As you know, not all customers are created equal from a sales perspective. Most businesses find that 20% of their customer databases are producing 80% of their sales yet that 80% of their time is spent serving the needs of the 80% of the non-sales-producing customers.
In many situations, I recommend that business owners undertake some customer segmentation activities to identify the profile of their ideal customer, cull the 80% who aren’t as profitable and focus on serving the needs of the 20% more effectively. Nine times out of ten even though they’ve dramatically reduced their customer base their sales still increase.
Here are some customer segmentation tips to help you increase your marketing results…
Imagine this … two types of potential customers:
Please note: this is an exaggerated example just to illustrate a point 🙂 …
One potential customer is a single truckie who is on a fairly low income. He drinks and swears a lot, loves to go “roo shooting” on his days off and his main values are alcohol and womanizing. He often sleeps wherever he falls (in his truck, on the lounge, on the floor … wherever) as most evenings he’s full of grog.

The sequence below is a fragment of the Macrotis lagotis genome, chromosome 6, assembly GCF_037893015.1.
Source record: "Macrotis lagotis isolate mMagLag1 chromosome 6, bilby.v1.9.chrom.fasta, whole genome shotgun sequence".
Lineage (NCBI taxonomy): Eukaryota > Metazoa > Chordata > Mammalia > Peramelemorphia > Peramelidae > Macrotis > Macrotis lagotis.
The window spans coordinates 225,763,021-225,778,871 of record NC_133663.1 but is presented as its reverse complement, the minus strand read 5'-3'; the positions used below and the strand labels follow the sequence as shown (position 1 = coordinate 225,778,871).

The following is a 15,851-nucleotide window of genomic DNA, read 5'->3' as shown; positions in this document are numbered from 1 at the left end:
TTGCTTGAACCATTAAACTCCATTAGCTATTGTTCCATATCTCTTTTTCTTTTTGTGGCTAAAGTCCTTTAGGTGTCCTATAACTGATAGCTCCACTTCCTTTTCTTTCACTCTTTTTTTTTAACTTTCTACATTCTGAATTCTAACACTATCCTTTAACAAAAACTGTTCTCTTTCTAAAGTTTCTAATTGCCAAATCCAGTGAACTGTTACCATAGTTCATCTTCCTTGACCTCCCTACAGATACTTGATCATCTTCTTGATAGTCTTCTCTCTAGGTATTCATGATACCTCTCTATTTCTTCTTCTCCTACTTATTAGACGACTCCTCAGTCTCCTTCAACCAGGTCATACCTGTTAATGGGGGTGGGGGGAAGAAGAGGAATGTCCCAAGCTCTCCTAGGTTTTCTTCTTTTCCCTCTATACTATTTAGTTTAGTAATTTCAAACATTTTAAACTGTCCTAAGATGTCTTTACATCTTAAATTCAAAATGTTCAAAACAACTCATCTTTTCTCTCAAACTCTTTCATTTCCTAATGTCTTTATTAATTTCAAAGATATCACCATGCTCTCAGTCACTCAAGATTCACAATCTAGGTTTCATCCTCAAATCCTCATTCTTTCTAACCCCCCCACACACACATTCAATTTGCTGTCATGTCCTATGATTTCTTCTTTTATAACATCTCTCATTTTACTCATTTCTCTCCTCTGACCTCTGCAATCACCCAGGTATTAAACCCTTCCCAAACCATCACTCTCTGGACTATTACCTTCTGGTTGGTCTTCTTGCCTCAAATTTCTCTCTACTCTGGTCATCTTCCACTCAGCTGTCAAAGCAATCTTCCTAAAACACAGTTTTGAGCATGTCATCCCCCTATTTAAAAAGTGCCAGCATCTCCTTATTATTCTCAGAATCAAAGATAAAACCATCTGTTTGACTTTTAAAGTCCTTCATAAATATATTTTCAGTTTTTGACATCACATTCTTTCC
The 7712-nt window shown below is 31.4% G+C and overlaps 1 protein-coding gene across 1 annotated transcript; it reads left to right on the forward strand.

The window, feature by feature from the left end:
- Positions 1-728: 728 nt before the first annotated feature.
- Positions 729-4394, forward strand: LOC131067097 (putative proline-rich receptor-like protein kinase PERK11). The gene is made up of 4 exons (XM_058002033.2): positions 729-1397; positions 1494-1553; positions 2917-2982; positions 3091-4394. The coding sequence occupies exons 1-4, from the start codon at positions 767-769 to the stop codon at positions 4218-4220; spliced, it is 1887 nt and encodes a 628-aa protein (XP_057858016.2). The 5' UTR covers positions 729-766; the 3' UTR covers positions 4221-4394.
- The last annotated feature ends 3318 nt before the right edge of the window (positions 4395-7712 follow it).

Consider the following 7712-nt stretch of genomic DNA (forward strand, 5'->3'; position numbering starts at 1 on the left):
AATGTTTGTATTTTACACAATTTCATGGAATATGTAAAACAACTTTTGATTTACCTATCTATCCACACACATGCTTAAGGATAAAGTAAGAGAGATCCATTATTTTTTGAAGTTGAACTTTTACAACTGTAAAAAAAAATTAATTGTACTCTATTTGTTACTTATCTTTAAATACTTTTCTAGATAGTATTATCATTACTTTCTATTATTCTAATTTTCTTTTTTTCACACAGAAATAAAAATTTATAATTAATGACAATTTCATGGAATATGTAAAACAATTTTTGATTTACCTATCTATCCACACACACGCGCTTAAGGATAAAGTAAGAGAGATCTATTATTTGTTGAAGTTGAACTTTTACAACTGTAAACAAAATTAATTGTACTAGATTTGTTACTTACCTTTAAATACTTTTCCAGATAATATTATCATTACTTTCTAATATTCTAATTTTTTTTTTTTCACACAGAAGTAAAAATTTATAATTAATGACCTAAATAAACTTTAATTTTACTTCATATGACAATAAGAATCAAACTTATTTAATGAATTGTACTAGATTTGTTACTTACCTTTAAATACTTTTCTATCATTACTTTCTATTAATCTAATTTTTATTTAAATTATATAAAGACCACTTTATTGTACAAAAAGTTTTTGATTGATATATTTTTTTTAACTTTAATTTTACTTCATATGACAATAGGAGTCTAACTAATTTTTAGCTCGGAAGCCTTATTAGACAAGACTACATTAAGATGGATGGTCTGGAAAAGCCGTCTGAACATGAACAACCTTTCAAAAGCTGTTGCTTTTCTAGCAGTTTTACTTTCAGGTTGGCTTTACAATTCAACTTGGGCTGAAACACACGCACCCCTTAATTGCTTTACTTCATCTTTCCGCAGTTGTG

The other person is a reserved, well-educated mother of four who works part-time for a public relations consultancy and lives in an upwardly mobile suburb of a major city. She drives a Range Rover and spends her spare time ferrying her children around to sporting fixtures. She pays particular attention to her own health and the health of her family. She suffers from lower back problems.
Now, imagine you own a mattress company. Both of these people are potential buyers of mattresses as everyone needs to sleep, yet the way in which you would market to each of them is vastly different.
The woman has a back problem and is on a higher income, and health is important to her. The man is on a budget, and health and back comfort are of less importance to him.
Obviously then, the approach you use to advertise your mattresses will be different for each person.